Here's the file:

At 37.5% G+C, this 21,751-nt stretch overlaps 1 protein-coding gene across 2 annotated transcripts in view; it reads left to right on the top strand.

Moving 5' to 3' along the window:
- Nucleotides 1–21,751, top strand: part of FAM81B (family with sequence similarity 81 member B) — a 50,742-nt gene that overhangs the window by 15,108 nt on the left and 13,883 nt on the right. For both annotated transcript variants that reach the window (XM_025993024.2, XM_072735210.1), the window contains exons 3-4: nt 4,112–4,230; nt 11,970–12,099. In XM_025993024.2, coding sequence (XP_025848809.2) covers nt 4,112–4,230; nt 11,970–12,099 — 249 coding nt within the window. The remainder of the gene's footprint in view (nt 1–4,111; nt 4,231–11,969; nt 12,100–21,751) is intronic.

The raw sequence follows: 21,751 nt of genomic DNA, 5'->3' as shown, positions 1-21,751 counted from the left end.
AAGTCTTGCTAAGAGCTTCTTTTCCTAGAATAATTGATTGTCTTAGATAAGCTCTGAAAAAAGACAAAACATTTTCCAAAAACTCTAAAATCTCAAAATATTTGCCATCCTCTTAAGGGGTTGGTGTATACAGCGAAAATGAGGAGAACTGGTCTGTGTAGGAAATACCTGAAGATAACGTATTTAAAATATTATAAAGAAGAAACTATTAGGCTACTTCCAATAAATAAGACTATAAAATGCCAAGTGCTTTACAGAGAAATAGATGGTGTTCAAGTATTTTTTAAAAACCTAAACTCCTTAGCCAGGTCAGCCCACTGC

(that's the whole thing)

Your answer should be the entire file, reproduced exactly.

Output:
At 37.5% G+C, this 21,751-nt stretch overlaps 1 protein-coding gene across 2 annotated transcripts in view; it reads left to right on the top strand.

Moving 5' to 3' along the window:
- Nucleotides 1–21,751, top strand: part of FAM81B (family with sequence similarity 81 member B) — a 50,742-nt gene that overhangs the window by 15,108 nt on the left and 13,883 nt on the right. For both annotated transcript variants that reach the window (XM_025993024.2, XM_072735210.1), the window contains exons 3-4: nt 4,112–4,230; nt 11,970–12,099. In XM_025993024.2, coding sequence (XP_025848809.2) covers nt 4,112–4,230; nt 11,970–12,099 — 249 coding nt within the window. The remainder of the gene's footprint in view (nt 1–4,111; nt 4,231–11,969; nt 12,100–21,751) is intronic.

The raw sequence follows: 21,751 nt of genomic DNA, 5'->3' as shown, positions 1-21,751 counted from the left end.
AAGTCTTGCTAAGAGCTTCTTTTCCTAGAATAATTGATTGTCTTAGATAAGCTCTGAAAAAAGACAAAACATTTTCCAAAAACTCTAAAATCTCAAAATATTTGCCATCCTCTTAAGGGGTTGGTGTATACAGCGAAAATGAGGAGAACTGGTCTGTGTAGGAAATACCTGAAGATAACGTATTTAAAATATTATAAAGAAGAAACTATTAGGCTACTTCCAATAAATAAGACTATAAAATGCCAAGTGCTTTACAGAGAAATAGATGGTGTTCAAGTATTTTTTAAAAACCTAAACTCCTTAGCCAGGTCAGCCCACTGC